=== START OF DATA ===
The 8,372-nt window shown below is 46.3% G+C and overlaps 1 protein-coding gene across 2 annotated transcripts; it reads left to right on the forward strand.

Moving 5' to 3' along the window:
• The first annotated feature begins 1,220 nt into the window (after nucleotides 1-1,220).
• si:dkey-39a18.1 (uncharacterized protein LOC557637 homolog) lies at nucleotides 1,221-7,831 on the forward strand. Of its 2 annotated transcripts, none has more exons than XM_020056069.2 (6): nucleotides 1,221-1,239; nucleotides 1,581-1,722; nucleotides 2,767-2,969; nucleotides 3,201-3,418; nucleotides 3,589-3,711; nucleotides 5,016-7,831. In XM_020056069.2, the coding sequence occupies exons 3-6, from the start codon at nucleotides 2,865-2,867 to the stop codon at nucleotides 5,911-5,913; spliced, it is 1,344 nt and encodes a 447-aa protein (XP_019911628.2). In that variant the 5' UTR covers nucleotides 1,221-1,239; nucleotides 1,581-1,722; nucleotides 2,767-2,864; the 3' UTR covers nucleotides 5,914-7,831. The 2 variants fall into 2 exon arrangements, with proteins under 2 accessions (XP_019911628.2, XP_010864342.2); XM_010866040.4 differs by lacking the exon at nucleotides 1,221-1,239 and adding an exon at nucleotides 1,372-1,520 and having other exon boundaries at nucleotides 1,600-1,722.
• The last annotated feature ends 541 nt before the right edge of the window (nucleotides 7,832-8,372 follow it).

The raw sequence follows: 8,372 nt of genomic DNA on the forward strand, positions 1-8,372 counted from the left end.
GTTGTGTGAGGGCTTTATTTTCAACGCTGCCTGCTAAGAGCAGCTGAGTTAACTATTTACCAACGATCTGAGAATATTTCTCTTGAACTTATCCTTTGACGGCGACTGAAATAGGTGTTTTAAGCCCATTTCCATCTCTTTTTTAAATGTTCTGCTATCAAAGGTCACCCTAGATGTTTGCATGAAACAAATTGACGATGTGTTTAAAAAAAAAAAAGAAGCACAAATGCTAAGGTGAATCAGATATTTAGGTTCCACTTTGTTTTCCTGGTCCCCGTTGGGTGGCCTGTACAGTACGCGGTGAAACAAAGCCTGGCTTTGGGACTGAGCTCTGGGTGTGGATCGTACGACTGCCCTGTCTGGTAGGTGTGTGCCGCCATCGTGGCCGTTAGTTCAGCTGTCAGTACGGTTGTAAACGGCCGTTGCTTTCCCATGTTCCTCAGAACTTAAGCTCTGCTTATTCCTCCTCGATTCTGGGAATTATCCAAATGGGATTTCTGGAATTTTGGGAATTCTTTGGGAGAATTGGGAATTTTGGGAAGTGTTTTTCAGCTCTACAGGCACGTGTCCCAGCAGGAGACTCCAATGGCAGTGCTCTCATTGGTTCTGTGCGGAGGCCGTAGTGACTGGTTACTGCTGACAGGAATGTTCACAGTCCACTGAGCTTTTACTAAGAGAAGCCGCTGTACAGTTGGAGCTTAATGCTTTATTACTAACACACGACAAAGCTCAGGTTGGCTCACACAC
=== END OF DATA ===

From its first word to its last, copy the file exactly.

The 8,372-nt window shown below is 46.3% G+C and overlaps 1 protein-coding gene across 2 annotated transcripts; it reads left to right on the forward strand.

Moving 5' to 3' along the window:
• The first annotated feature begins 1,220 nt into the window (after nucleotides 1-1,220).
• si:dkey-39a18.1 (uncharacterized protein LOC557637 homolog) lies at nucleotides 1,221-7,831 on the forward strand. Of its 2 annotated transcripts, none has more exons than XM_020056069.2 (6): nucleotides 1,221-1,239; nucleotides 1,581-1,722; nucleotides 2,767-2,969; nucleotides 3,201-3,418; nucleotides 3,589-3,711; nucleotides 5,016-7,831. In XM_020056069.2, the coding sequence occupies exons 3-6, from the start codon at nucleotides 2,865-2,867 to the stop codon at nucleotides 5,911-5,913; spliced, it is 1,344 nt and encodes a 447-aa protein (XP_019911628.2). In that variant the 5' UTR covers nucleotides 1,221-1,239; nucleotides 1,581-1,722; nucleotides 2,767-2,864; the 3' UTR covers nucleotides 5,914-7,831. The 2 variants fall into 2 exon arrangements, with proteins under 2 accessions (XP_019911628.2, XP_010864342.2); XM_010866040.4 differs by lacking the exon at nucleotides 1,221-1,239 and adding an exon at nucleotides 1,372-1,520 and having other exon boundaries at nucleotides 1,600-1,722.
• The last annotated feature ends 541 nt before the right edge of the window (nucleotides 7,832-8,372 follow it).

The raw sequence follows: 8,372 nt of genomic DNA on the forward strand, positions 1-8,372 counted from the left end.
GTTGTGTGAGGGCTTTATTTTCAACGCTGCCTGCTAAGAGCAGCTGAGTTAACTATTTACCAACGATCTGAGAATATTTCTCTTGAACTTATCCTTTGACGGCGACTGAAATAGGTGTTTTAAGCCCATTTCCATCTCTTTTTTAAATGTTCTGCTATCAAAGGTCACCCTAGATGTTTGCATGAAACAAATTGACGATGTGTTTAAAAAAAAAAAAGAAGCACAAATGCTAAGGTGAATCAGATATTTAGGTTCCACTTTGTTTTCCTGGTCCCCGTTGGGTGGCCTGTACAGTACGCGGTGAAACAAAGCCTGGCTTTGGGACTGAGCTCTGGGTGTGGATCGTACGACTGCCCTGTCTGGTAGGTGTGTGCCGCCATCGTGGCCGTTAGTTCAGCTGTCAGTACGGTTGTAAACGGCCGTTGCTTTCCCATGTTCCTCAGAACTTAAGCTCTGCTTATTCCTCCTCGATTCTGGGAATTATCCAAATGGGATTTCTGGAATTTTGGGAATTCTTTGGGAGAATTGGGAATTTTGGGAAGTGTTTTTCAGCTCTACAGGCACGTGTCCCAGCAGGAGACTCCAATGGCAGTGCTCTCATTGGTTCTGTGCGGAGGCCGTAGTGACTGGTTACTGCTGACAGGAATGTTCACAGTCCACTGAGCTTTTACTAAGAGAAGCCGCTGTACAGTTGGAGCTTAATGCTTTATTACTAACACACGACAAAGCTCAGGTTGGCTCACACAC